Relationship matters….relationships matter

This post was first published on on September 9th 2015.

I think that, strictly speaking, Pedagoo is  meant to be about sharing classroom practice and I therefore have to start with a confession; I am currently not classroom based. Those who know me well will know that I have mixed feelings about this. While I am loving my secondment to the local authority central team, I am missing the contact with pupils. But that for another post…

Last week I had the tremendous good fortune to attend three fantastic events within two days. On the surface, the events appeared to relate to three quite different themes. The first was our launch of our Authority Self-Harm and Suicide guidance. The second was a learning session for support assistants on behaviour, delivered by two representatives from Education Scotland. And the third was a day of Leadership training for Argyll and Bute Headteachers. Having had time to digest and reflect on the sessions, it has struck me that there were two key messages common to all three.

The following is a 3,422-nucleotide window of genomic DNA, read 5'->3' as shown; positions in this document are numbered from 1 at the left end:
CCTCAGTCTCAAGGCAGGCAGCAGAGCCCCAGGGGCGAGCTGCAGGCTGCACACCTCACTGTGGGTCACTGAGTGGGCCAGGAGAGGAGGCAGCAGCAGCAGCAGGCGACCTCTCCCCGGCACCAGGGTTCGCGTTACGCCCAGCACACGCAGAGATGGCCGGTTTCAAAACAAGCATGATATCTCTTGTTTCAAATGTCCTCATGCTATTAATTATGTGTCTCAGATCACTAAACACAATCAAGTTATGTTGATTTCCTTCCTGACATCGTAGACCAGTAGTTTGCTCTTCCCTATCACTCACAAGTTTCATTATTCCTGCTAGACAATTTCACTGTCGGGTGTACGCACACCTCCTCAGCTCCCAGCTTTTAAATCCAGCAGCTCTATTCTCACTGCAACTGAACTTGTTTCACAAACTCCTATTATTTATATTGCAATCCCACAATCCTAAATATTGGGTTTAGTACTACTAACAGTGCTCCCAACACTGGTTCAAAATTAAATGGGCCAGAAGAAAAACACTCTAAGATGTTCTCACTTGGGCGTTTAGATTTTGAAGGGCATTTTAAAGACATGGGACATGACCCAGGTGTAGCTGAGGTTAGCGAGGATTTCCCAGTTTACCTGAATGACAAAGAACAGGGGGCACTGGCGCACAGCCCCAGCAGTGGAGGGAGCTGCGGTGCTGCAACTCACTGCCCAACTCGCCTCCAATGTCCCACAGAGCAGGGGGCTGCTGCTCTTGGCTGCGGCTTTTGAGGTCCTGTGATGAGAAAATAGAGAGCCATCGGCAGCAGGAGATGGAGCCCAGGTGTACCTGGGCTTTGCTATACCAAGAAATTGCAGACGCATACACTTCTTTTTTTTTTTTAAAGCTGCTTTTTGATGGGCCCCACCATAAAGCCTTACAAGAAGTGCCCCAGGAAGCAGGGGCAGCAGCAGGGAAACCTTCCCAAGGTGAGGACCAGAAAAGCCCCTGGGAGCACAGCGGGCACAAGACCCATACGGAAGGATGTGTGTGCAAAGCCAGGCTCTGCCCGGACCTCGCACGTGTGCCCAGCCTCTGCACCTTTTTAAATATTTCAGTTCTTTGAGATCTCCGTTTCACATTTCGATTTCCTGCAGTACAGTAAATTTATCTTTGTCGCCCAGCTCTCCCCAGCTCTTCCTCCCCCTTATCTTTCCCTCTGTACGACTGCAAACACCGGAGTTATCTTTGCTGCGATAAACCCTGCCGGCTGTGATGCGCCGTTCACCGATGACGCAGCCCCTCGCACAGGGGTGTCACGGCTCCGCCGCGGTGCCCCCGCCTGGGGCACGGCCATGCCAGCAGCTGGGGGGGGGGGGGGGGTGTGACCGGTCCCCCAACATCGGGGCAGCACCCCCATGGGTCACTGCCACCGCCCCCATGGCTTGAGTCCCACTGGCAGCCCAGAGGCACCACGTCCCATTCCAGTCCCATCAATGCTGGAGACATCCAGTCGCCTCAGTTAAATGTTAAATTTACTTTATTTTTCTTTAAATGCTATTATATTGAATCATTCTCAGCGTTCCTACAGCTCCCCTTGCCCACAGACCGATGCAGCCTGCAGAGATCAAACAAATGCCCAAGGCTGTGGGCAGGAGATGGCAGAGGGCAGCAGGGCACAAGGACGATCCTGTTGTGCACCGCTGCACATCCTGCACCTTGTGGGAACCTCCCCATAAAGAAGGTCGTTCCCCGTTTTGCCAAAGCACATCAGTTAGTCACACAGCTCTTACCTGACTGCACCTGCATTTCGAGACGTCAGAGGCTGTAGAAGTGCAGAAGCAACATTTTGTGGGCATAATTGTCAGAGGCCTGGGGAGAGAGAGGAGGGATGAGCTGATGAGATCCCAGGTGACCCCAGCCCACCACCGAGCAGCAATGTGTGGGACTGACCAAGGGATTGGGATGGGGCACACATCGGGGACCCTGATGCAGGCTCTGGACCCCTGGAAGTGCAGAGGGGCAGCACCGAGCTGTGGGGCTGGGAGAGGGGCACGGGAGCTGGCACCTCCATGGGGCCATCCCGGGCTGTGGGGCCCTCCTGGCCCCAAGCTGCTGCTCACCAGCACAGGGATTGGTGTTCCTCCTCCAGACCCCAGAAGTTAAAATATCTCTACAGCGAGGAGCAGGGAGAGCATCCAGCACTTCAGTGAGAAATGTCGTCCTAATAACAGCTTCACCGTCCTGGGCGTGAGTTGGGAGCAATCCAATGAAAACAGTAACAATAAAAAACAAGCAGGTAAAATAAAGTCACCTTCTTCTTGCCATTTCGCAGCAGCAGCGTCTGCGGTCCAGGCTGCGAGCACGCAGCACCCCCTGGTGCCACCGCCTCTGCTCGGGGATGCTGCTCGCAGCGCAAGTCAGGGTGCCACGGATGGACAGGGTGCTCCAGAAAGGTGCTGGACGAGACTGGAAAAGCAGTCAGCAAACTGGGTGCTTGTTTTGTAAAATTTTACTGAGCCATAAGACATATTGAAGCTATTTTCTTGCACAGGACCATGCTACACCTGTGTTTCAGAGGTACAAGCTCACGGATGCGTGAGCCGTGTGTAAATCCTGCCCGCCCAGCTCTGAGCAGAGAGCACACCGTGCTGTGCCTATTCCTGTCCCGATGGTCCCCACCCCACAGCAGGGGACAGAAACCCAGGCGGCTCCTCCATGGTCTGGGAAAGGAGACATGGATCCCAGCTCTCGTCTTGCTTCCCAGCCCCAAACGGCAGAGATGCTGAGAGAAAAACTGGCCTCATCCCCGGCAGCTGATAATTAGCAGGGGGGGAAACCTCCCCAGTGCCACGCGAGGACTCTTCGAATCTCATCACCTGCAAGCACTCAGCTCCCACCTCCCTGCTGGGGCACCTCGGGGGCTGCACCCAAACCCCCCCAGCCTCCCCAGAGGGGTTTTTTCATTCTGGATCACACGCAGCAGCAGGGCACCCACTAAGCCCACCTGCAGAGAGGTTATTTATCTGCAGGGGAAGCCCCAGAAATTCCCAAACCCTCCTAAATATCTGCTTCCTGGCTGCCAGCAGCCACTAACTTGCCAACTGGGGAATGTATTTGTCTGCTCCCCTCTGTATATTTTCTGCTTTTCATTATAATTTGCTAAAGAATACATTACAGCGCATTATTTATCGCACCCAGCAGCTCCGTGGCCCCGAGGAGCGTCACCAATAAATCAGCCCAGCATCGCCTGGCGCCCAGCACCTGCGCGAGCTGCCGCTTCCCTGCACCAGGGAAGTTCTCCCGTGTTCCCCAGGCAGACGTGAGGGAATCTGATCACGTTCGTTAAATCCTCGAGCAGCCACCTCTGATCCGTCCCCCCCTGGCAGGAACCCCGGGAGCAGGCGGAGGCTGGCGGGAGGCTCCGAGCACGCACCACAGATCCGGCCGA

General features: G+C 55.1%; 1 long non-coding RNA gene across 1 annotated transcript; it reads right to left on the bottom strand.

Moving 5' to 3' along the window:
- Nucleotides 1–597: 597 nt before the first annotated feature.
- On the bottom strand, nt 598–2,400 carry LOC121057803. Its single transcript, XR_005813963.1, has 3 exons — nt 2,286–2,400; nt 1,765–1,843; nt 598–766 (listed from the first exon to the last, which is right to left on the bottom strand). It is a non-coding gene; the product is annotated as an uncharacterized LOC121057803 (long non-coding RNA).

The first is about the absolute crucial importance of relationships in education. Ged Flynn from Papyrus, the suicide prevention charity talked about the need for us to make ourselves available to anyone who is struggling to cope. By really listening to the person’s story and helping him/her to find strategies to manage the difficult parts of life, we can literally save a life. Giving the person the time and space to connect with another can make all the difference. Sam March from Education Scotland talked about the vital concept of nurture in helping a young person who is struggling to achieve. He spoke of the ‘turnaround adult’ who can provide a consistent, reliable and predictable relationship in a child’s life. Nurture is about more than being kind to a child; it is about having high aspirations and a willingness and skill to challenge the negative self-image or internal working model that has developed in that child. And Andrew Cubie, on leadership, stressed the crucial importance of getting to know and understand those you are working with and leading. He explained that we need to invest time in getting to understand others, in understanding their DNA and ‘clicking’ with them. He said that the chemistry of a relationship is crucial and that if you are faced with someone whom you initially find difficult, you have to work at understanding them better if you are to succeed together. He advised taking time to “talk out the issues, strategic and other” and to make the difficult relationships better.